Grief is the most natural human response to loss, and each individual’s experience with it is unique. Therefore, it is no surprise the way in which we respond to it is unique also.
For many, overcoming loss is a healing process that can be met with time, yet for others it is more complex, has no set pattern and in certain circumstances can lead to depression.
Today, more than 3 million Australians are living with depression or anxiety1, with more than 8% of the entire population managing their mental health with medication. Yet of this group, only 50% of people respond to their first antidepressant treatment. This is because no one, not even doctors, know exactly how an individual will respond to medications in this class, therefore prescribing is based on trial and error.
But if everyone’s response to grief is unique, then why isn’t the medication being prescribed also unique?
Knowing that your first dose of depression medication could be the wrong one, or rather not knowing until it fails to work, can be timely, expensive and leave a patient feeling helpless and frustrated. And in some instances it can also lead to side effects including nausea, headaches, anxiety and dizziness2. While the side effects associated with antidepressants are usually mild, in some circumstances they can be severe, and add to a person’s emotional turmoil.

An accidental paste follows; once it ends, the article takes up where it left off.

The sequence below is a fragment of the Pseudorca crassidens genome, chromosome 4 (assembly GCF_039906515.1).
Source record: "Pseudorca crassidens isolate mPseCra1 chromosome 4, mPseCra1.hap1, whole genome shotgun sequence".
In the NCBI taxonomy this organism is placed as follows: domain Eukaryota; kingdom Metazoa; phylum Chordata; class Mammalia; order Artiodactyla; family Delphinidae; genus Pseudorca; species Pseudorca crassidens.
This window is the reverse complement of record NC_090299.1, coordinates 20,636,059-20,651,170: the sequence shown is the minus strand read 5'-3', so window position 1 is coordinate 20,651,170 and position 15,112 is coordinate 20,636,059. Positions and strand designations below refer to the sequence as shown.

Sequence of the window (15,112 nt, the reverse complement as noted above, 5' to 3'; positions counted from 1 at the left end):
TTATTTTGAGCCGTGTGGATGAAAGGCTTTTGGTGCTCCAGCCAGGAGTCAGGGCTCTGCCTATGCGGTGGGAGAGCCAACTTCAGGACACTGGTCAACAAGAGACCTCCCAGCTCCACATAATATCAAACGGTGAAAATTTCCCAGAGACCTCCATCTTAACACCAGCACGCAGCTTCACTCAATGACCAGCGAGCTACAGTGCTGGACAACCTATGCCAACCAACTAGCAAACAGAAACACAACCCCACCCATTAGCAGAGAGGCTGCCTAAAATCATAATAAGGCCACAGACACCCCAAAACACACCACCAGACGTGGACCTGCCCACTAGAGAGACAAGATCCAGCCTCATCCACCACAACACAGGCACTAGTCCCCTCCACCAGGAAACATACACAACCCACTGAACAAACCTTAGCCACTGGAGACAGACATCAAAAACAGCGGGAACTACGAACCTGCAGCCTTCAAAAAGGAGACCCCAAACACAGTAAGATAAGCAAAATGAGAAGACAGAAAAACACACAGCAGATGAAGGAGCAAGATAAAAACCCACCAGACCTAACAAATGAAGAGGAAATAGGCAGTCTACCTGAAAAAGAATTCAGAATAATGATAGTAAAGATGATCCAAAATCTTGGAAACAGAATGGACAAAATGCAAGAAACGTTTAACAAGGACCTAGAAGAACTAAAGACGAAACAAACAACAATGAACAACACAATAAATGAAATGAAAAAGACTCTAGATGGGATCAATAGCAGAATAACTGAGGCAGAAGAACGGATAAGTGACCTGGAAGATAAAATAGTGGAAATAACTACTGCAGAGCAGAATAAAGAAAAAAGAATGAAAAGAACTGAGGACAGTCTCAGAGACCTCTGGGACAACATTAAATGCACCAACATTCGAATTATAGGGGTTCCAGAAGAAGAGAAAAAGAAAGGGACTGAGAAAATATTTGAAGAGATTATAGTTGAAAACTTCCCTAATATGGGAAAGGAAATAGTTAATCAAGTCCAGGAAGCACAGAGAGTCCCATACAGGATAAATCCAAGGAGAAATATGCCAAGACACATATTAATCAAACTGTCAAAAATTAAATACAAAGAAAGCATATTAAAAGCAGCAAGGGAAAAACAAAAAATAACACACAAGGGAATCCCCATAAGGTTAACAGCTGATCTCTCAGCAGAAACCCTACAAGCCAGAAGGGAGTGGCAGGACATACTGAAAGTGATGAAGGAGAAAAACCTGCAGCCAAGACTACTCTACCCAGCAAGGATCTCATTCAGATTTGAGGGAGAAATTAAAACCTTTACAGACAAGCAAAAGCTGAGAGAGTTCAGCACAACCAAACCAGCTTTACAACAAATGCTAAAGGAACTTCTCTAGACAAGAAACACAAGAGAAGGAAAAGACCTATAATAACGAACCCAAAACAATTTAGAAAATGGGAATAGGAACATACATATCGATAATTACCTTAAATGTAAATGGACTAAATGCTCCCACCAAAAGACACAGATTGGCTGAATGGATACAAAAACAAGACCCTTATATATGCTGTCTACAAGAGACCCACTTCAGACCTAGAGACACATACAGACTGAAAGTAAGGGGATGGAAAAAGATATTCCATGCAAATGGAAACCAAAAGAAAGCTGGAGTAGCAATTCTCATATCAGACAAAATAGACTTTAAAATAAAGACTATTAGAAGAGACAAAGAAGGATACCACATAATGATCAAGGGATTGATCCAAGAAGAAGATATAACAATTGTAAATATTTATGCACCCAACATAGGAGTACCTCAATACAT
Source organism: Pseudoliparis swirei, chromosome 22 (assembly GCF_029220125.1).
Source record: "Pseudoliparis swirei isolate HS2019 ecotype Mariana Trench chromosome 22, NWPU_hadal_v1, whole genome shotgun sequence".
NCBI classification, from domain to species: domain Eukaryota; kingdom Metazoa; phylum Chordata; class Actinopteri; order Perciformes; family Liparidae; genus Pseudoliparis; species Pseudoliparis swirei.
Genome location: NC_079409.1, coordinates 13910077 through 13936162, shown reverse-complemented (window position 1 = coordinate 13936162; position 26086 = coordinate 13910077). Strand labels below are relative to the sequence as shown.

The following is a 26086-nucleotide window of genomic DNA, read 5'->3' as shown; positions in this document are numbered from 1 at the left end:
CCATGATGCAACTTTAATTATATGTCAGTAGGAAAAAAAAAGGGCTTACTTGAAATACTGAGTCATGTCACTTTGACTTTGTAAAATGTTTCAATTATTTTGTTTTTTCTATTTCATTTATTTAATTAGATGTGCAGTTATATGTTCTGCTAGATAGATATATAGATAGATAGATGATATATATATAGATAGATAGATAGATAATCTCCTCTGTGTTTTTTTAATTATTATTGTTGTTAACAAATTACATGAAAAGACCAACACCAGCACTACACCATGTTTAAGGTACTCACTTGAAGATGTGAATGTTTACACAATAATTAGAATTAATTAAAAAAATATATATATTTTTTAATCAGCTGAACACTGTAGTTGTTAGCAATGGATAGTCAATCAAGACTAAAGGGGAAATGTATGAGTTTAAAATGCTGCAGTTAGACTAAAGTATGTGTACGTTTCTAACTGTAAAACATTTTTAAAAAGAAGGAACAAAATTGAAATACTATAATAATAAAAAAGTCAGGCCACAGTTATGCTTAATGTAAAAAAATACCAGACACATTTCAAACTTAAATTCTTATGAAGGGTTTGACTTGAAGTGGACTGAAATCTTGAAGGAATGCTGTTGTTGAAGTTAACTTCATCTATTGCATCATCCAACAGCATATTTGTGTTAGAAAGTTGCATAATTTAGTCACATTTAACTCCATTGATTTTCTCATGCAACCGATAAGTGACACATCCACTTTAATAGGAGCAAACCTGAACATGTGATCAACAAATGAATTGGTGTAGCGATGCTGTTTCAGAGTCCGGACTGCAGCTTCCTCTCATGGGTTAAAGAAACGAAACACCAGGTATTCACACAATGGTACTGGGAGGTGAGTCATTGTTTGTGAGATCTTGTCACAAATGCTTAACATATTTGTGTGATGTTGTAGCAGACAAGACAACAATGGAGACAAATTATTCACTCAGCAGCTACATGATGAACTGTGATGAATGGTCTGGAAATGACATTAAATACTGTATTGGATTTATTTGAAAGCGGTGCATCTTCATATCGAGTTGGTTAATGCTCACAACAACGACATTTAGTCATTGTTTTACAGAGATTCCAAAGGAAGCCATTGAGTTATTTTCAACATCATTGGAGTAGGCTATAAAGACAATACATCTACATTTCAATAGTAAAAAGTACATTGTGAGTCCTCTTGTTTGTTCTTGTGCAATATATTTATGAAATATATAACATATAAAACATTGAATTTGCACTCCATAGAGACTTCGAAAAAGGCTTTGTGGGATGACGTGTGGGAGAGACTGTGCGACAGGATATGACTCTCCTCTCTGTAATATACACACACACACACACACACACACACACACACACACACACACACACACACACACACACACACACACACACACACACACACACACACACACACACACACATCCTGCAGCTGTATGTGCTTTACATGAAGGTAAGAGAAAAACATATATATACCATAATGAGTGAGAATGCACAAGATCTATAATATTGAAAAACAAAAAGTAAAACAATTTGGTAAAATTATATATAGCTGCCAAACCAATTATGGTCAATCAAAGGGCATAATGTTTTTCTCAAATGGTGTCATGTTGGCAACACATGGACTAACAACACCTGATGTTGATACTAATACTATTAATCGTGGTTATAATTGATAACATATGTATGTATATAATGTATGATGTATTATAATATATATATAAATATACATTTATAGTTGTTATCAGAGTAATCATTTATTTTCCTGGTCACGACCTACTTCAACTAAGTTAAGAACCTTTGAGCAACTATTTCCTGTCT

New science shows that the answer to why an antidepressant will work for one person but not another lies within our DNA; information that can mean the right medication and right dosage, first-time.
The myDNA multi-gene test is simple and cost-effective, identifying the genetic variants affecting an individual’s response to specific medications. Simply put, it recognises that you are an individual and as such identifies which medications are right for you.
Although the test is best before you start taking medication, it can also assist your doctor to tailor your current dosage. And while medication won’t cure depression, managing the symptoms early and well can make a world of difference, and important to consider this World Health Day
If you or are a loved one need assistance with depression, please visit www.beyondblue.org.au
To find out more about myDNA testing and how it can assist you, visit: www.mydna.life